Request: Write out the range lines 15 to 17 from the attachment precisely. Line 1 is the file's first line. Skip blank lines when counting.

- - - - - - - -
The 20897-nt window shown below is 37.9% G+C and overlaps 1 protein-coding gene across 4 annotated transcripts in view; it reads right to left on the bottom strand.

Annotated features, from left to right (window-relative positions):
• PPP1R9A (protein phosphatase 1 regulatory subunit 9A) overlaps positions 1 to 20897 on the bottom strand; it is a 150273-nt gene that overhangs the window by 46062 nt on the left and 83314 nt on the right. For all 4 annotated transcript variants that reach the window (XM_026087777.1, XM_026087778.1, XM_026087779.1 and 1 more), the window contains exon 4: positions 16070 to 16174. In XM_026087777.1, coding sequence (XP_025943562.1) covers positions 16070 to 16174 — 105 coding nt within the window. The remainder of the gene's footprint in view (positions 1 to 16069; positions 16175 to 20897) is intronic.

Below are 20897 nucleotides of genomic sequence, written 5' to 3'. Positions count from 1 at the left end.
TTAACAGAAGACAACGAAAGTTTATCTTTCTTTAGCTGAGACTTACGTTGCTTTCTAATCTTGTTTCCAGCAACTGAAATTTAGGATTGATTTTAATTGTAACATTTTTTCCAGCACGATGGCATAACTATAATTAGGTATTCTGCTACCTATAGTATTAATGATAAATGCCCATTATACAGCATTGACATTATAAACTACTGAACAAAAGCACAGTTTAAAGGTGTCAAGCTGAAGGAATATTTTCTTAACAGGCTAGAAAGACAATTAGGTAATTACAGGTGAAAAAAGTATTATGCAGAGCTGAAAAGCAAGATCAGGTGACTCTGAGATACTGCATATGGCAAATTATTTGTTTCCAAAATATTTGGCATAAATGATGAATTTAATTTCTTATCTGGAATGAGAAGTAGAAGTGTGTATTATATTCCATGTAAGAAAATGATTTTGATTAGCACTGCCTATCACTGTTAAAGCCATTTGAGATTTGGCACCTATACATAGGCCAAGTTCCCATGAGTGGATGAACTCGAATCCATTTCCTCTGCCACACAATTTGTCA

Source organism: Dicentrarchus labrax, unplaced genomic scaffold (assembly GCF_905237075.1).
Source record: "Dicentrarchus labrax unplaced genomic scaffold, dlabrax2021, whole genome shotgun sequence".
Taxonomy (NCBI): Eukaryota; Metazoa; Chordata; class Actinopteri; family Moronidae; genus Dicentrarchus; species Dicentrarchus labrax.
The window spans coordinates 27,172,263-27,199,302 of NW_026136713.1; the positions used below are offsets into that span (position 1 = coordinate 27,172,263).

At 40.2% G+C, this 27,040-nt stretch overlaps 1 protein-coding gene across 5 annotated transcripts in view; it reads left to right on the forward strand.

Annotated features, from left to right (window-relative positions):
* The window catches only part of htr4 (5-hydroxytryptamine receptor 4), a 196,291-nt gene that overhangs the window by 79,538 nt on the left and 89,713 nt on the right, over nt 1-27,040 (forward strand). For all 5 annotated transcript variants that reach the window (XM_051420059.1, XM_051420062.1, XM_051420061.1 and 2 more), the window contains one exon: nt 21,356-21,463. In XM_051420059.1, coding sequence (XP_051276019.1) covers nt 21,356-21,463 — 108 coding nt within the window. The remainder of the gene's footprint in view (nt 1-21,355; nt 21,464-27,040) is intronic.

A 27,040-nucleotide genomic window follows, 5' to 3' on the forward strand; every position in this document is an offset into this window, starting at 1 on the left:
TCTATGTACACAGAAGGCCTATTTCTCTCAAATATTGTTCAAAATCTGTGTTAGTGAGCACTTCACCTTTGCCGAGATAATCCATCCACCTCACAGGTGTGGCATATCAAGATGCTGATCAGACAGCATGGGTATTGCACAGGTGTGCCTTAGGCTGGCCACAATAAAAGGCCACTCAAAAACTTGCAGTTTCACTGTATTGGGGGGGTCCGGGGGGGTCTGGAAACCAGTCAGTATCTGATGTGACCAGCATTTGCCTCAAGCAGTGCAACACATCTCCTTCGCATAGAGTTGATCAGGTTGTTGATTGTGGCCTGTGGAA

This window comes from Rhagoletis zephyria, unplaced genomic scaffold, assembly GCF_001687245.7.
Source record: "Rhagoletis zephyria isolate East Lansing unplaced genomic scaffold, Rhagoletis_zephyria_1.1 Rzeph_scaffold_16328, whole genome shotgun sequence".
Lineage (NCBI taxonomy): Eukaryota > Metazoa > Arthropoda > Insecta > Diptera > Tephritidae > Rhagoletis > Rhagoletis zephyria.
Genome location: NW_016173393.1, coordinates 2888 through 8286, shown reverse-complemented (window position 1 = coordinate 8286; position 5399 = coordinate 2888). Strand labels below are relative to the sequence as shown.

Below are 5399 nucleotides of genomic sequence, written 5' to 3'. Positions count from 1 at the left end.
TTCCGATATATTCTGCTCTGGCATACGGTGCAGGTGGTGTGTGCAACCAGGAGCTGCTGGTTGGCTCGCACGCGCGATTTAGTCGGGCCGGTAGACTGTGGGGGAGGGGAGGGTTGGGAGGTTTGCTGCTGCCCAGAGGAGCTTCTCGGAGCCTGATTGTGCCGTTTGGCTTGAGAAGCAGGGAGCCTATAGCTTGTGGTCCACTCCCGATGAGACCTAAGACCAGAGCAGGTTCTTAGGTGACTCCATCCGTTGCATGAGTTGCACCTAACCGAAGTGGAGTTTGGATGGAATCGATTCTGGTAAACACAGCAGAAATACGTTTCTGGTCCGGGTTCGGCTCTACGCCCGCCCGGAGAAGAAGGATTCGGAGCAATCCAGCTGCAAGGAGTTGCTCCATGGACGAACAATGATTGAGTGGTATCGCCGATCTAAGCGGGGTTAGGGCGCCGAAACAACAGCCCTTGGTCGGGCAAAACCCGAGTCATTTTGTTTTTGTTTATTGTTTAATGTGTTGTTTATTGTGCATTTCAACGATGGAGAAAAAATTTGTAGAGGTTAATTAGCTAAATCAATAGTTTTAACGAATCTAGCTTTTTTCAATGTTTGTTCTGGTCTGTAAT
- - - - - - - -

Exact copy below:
This window comes from Rhagoletis zephyria, unplaced genomic scaffold, assembly GCF_001687245.7.
Source record: "Rhagoletis zephyria isolate East Lansing unplaced genomic scaffold, Rhagoletis_zephyria_1.1 Rzeph_scaffold_16328, whole genome shotgun sequence".
Lineage (NCBI taxonomy): Eukaryota > Metazoa > Arthropoda > Insecta > Diptera > Tephritidae > Rhagoletis > Rhagoletis zephyria.